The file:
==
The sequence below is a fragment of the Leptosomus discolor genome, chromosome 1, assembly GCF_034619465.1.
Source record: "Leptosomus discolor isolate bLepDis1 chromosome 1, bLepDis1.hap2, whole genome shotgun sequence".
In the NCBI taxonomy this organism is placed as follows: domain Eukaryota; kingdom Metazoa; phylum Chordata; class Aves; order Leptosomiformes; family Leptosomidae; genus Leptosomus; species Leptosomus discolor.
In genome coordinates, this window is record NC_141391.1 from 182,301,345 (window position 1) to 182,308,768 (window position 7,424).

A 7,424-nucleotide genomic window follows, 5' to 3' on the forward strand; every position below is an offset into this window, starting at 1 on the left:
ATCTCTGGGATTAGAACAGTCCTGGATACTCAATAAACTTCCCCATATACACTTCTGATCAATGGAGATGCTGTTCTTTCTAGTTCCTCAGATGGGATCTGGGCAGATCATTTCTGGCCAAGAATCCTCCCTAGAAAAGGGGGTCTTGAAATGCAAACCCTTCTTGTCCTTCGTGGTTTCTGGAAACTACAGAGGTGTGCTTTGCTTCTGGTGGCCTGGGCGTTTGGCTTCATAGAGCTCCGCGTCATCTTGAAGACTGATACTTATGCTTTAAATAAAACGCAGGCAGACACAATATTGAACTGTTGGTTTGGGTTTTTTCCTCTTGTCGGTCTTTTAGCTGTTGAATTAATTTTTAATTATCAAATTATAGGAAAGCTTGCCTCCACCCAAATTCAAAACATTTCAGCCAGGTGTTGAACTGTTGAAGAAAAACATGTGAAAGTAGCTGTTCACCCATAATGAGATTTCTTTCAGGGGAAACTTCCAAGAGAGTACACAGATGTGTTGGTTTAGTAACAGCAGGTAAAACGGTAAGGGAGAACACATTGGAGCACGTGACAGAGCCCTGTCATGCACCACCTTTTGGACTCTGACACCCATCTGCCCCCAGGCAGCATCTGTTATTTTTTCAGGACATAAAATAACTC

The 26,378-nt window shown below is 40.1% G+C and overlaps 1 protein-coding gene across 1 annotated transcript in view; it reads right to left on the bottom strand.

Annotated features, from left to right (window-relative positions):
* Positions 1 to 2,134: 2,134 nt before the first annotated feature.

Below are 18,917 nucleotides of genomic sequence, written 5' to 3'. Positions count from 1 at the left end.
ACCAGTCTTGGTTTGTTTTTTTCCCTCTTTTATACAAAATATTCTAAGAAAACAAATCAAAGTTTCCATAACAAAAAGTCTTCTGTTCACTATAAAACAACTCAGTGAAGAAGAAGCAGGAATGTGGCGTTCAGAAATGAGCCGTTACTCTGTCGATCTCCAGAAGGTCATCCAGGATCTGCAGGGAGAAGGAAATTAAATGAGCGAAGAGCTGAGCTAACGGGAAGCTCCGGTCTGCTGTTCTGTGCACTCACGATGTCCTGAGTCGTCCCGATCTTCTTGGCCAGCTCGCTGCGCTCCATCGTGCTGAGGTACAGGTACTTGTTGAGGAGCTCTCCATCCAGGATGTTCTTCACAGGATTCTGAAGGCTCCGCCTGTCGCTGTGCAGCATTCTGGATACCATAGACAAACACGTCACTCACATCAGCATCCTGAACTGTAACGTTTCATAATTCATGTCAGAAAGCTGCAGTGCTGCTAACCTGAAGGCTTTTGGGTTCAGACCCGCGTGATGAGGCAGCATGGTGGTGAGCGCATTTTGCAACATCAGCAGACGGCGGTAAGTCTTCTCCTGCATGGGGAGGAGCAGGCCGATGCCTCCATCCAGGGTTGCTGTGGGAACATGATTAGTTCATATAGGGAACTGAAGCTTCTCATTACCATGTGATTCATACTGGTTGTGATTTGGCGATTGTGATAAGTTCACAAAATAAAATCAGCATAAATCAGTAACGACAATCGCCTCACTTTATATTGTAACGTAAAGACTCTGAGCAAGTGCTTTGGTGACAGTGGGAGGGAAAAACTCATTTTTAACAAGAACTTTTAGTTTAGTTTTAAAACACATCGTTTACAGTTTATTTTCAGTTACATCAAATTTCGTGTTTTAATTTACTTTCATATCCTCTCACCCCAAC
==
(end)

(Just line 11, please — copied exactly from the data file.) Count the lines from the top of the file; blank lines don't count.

ACCAGTCTTGGTTTGTTTTTTTCCCTCTTTTATACAAAATATTCTAAGAAAACAAATCAAAGTTTCCATAACAAAAAGTCTTCTGTTCACTATAAAACAACTCAGTGAAGAAGAAGCAGGAATGTGGCGTTCAGAAATGAGCCGTTACTCTGTCGATCTCCAGAAGGTCATCCAGGATCTGCAGGGAGAAGGAAATTAAATGAGCGAAGAGCTGAGCTAACGGGAAGCTCCGGTCTGCTGTTCTGTGCACTCACGATGTCCTGAGTCGTCCCGATCTTCTTGGCCAGCTCGCTGCGCTCCATCGTGCTGAGGTACAGGTACTTGTTGAGGAGCTCTCCATCCAGGATGTTCTTCACAGGATTCTGAAGGCTCCGCCTGTCGCTGTGCAGCATTCTGGATACCATAGACAAACACGTCACTCACATCAGCATCCTGAACTGTAACGTTTCATAATTCATGTCAGAAAGCTGCAGTGCTGCTAACCTGAAGGCTTTTGGGTTCAGACCCGCGTGATGAGGCAGCATGGTGGTGAGCGCATTTTGCAACATCAGCAGACGGCGGTAAGTCTTCTCCTGCATGGGGAGGAGCAGGCCGATGCCTCCATCCAGGGTTGCTGTGGGAACATGATTAGTTCATATAGGGAACTGAAGCTTCTCATTACCATGTGATTCATACTGGTTGTGATTTGGCGATTGTGATAAGTTCACAAAATAAAATCAGCATAAATCAGTAACGACAATCGCCTCACTTTATATTGTAACGTAAAGACTCTGAGCAAGTGCTTTGGTGACAGTGGGAGGGAAAAACTCATTTTTAACAAGAACTTTTAGTTTAGTTTTAAAACACATCGTTTACAGTTTATTTTCAGTTACATCAAATTTCGTGTTTTAATTTACTTTCATATCCTCTCACCCCAAC